Five Stages of Presbyterian Grief

October 18, 2011

It’s been quite a day, participating in a vigorous interchange over the events in the Presbytery of Coastal Carolina and my blog post about it yesterday. I try to allot about 1½ hours to this blogging activity daily, but yesterday’s tally far exceeded that. Absent any new developments in the Coastal Carolina situation, I would like to step back and appreciate some of the Presbyterian reactions to the news that someone could fail to affirm the statement “Jesus Christ died on the cross to save people from their sin”:

• Nah, it couldn’t have happened. It’s unthinkable!
• Are you kidding?! That’s outrageous!
• Can we talk? Let’s try to negotiate a settlement here.
• This is so sad.
• I left the PCUSA just in time, and you can, too.

The gamut runs remarkably close to the Kübler-Ross Five Stages of Grief: denial, anger, bargaining, depression, and acceptance. The feelings we are experiencing together are because the PCUSA as we have known it has undergone a serious change (experienced differently by liberals and conservatives). Some of us are not quite ready to admit anything has changed, and others are already out the door because they have accepted the outcome as final and removed themselves from its effect on them.

The Five Stages of Presbyterian Grief:

Denial—On the traditionalist side, there is denial that essential tenets have been breached, and, besides, such a breach can’t happen, because the Holy Spirit works through our governing bodies. Or: I can’t see what is so upsetting. This is the way Presbyterians have always handled their business. Or on the evangelical side: we have little aberrations from time to time, but overall, the PCUSA is loyal to its theological roots and I’m sticking with it. As for me and my house, we will serve the Lord and pretend nothing is wrong out there.

Anger—Debate diatribes, ultimatums, demonstrations outside GA meetings are examples of anger responses to the Definitive Guidance of 1978, and then the installation of G-6.0106b (“fidelity and chastity”) in the Book of Order. With the passage of 10-A and the apparent GAPJC sanction of gay ordination, now it is conservatives who are angry and reactive. Liberals may feel that they have moved on from this stage as a result of their victory politic. But it seems to me, a lot of folks on both sides of the aisles are getting very cranky, all feeling that we’ve lost something important and we are frustrated about the changes it is eliciting to adapt to that loss.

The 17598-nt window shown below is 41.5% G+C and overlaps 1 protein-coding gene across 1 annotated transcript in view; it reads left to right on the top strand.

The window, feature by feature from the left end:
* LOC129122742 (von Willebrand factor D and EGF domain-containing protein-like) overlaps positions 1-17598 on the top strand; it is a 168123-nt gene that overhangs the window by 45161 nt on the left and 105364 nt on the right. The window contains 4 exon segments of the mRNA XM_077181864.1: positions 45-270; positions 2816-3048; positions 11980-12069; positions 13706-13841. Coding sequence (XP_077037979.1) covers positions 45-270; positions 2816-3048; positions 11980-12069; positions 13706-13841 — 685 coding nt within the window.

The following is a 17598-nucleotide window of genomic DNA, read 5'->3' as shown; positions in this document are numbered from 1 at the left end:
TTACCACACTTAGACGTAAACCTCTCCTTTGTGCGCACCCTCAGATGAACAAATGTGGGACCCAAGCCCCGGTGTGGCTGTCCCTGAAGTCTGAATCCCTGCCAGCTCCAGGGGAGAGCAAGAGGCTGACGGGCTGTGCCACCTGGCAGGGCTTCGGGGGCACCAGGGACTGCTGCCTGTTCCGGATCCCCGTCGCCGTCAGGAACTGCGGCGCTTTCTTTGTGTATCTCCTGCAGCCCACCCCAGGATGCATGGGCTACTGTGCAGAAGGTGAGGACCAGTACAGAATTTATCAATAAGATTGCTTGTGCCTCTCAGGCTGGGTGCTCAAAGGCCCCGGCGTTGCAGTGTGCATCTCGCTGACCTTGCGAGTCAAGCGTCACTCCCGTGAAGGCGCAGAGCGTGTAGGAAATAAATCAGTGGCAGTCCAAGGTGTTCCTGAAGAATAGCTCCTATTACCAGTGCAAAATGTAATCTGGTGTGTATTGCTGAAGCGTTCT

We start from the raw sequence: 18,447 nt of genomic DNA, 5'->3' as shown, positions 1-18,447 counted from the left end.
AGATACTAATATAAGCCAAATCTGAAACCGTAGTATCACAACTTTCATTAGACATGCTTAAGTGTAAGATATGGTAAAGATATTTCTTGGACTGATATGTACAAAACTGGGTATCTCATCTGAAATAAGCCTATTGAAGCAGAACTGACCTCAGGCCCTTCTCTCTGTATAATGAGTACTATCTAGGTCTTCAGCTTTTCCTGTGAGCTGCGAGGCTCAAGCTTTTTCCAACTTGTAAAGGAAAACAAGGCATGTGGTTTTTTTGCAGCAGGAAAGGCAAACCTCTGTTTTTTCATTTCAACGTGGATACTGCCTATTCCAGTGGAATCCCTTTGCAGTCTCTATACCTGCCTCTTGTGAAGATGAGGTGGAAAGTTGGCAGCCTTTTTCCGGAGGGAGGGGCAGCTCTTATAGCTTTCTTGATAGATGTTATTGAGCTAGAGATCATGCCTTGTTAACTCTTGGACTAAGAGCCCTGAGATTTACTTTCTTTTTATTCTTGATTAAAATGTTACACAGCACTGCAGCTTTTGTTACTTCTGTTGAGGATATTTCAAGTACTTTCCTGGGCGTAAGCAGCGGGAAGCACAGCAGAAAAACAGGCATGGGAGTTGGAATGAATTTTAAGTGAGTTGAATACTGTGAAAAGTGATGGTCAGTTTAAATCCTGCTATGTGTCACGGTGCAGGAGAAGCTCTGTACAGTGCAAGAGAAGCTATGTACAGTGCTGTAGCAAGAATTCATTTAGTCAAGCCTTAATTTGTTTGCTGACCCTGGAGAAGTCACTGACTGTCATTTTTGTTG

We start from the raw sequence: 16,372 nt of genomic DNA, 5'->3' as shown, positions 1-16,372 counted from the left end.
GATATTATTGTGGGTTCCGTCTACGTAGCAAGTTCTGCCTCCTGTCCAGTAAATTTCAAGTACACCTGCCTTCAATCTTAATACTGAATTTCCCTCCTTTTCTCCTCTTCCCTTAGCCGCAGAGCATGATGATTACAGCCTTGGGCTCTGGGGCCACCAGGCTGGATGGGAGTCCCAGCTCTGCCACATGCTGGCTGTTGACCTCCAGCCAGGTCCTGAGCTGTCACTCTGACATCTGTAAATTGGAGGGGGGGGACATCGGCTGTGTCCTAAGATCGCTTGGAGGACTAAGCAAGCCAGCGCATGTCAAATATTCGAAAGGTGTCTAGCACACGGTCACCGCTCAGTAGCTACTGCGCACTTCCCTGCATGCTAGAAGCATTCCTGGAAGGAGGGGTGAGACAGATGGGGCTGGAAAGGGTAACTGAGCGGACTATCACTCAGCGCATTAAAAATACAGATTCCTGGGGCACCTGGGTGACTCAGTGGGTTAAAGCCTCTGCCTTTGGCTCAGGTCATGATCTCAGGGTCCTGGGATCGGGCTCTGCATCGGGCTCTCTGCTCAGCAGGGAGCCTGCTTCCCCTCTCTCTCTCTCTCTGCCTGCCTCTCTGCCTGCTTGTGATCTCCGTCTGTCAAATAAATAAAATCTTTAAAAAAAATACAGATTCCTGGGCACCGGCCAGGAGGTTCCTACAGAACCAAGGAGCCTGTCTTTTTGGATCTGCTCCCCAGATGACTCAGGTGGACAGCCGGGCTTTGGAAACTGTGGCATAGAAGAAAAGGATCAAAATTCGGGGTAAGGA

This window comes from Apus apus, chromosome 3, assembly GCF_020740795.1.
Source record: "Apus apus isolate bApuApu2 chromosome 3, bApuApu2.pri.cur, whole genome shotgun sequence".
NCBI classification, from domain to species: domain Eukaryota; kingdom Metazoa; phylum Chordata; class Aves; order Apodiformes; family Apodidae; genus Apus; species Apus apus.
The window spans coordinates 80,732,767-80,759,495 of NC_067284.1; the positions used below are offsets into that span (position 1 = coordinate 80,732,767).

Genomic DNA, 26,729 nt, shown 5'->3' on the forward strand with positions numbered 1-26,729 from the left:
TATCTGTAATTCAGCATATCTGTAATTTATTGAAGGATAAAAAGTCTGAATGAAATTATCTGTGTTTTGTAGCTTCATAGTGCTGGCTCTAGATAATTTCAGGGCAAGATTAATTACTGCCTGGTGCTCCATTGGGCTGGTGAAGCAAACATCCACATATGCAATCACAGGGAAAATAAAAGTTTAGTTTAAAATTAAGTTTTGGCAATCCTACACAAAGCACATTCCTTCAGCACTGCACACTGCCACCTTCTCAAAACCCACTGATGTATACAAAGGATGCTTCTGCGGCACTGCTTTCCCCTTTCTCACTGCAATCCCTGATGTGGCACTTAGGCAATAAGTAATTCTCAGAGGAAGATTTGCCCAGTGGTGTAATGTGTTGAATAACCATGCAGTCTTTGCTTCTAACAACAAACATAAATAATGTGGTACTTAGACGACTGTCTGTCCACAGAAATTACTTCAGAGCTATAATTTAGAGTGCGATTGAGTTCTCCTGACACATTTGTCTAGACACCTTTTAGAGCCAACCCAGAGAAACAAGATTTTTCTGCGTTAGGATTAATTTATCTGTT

Bargaining—Can’t we work something out so we don’t have to feel this pain of loss? We may very well be at this stage, trying to work out a deal so that everybody can feel the loss is actually redemptive. Evangelicals may attempt to work out a gracious dismissal policy with their presbyteries, or arrange new presbyteries with porous boundaries. If the old Presbyterian Church is a thing of the past, the question is going to be “what will replace it”? Whether one welcomes the change or not, this is a difficult stage to navigate.

Depression—Sadness, precipitating paralysis and withdrawal. Many sessions have been depressed for a long time, but the realization that what has been dreaded may actually have happened is a very hard situation to accept. For those who believe it is over, depression may be an expected reaction.

Acceptance—This is the way things are now; I shall deal with it. “This” of course is one thing to conservatives, and another thing to liberals.  And “dealing with it” may take us into two totally different directions. But at least we are moving on.

Where do you think your congregation is among the stages of grief? What is your congregation’s perceived loss? What would it take for your congregation to move on in the grieving process, and what would “acceptance” look like for you locally?

In Fuller President Richard Mouw’s great tradition of making his point with a hymn, I offer one of my favorites:

  1. Come, ye disconsolate, where’er ye languish,
    Come to the mercy seat, fervently kneel.
    Here bring your wounded hearts, here tell your anguish;
    Earth has no sorrow that heav’n cannot heal.
  2. Joy of the desolate, light of the straying,
    Hope of the penitent, fadeless and pure!
    Here speaks the Comforter, tenderly saying,
    “Earth has no sorrow that heav’n cannot cure.”
  3. Here see the bread of life, see waters flowing
    Forth from the throne of God, pure from above.
    Come to the feast of love; come, ever knowing
    Earth has no sorrow but heav’n can remove.

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